This room also illustrates one of the key weak spots of the museum: It does define a vision of the future, the presentation is amazing, but I feel that there could be more scientific background why they feel that this vision is realistic.One of the next room features some sort of virtual life bank. In countless glass artifacts with holograms inside, you find animals as well as plants. This room is likely the favorite of the Instagram-addicted. You just cannot deny that it leads to amazing pictures. A bit of unfortunate – as the rooms thereafter, where the museum presents ideas about growing plants with certain characteristics feels more profound. We have the Global Seed Vault in Svalbard nowadays – why should Dubai with unfortunate climate host a place like that in the future?


Al Waha / Tomorrow, Today

Al Waha means “Oasis” in Arabic. This floor could be the most impressive one of the whole visit. It is about how to improve the senses of people and also how you might treat them in the future for a better life. There are sensory rooms like a soft floor, which is a very interesting experience, or a room which asks you to collaborate with other people. You can also explore ideas about ultrasonic therapy. After all the hassle of queuing, the area has so much potential – unfortunately, the visitors themselves destroy it. I love India – but you just have to clearly state that in a room of silence, where you can lay down and enjoy a sound and light show, you just cannot enjoy a few seconds without an expat from these region shouting around to a family member, where there might be the next free spot. The staff is by far too passive so that I could not get the feeling intended at all.

As the first floor exhibit Future Heroes is explicitly dedicated to kids under the age of 10, the second floor Tomorrow, Today is the last one which you typically visit as an adult. Due to the industry collaborations the museum is driving, this part of the museum is the only one with an international touch. One of the highlights is that you can talk with an AI-driven robots. But there are a lot of other visions, e.g. in regards of transportation.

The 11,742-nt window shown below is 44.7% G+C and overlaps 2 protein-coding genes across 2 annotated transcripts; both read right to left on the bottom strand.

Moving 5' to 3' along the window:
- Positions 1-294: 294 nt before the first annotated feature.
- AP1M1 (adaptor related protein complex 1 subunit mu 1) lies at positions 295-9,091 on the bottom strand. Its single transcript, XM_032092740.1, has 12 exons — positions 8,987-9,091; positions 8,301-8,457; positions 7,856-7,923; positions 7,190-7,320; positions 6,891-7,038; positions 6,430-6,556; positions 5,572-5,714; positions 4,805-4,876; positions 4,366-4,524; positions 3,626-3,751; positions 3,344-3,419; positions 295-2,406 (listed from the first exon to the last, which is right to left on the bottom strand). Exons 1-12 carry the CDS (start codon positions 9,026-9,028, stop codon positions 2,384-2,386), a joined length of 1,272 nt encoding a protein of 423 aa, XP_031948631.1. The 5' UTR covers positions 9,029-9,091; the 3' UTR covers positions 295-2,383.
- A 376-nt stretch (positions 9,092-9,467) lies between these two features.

Observation Deck

From this area, you can also take stairs up (or an elevator if you have mobility issues) to the observation platform. It is a rather small platform on the bottom of the ring. As the basis of the museum gives some elevation, you have a nice view of the area around. However, it is also rather limited. Pictures which also feature the unique architecture of the museum are still a really unique opportunity. Thus, the observation deck is very popular among the visitors.


Museum of the Future – Services

The reception staff was really helpful. On ground level, there is a souvenir store, which is partially related to the topic of the museum. You can also buy typical souvenir items, including literature about the United Arab Emirates. In one corner of the reception area, there is also a small cafe, which feels a bit too tiny for the number of visitors. Another store allows you to create a personalized perfume.


Museum of the Future – My View

While most of the reviews are very positive, I struggled with the Museum of the Future in Dubai. The presentation is amazing, starting with the unique architecture. However, it feels like they sell far too many tickets. I would also love to have more scientific background to the vision the Museum is presenting. Last, but not least, areas like Al Waha need stricter staff, so that a few visitors do not destroy the experience for the remaining ones.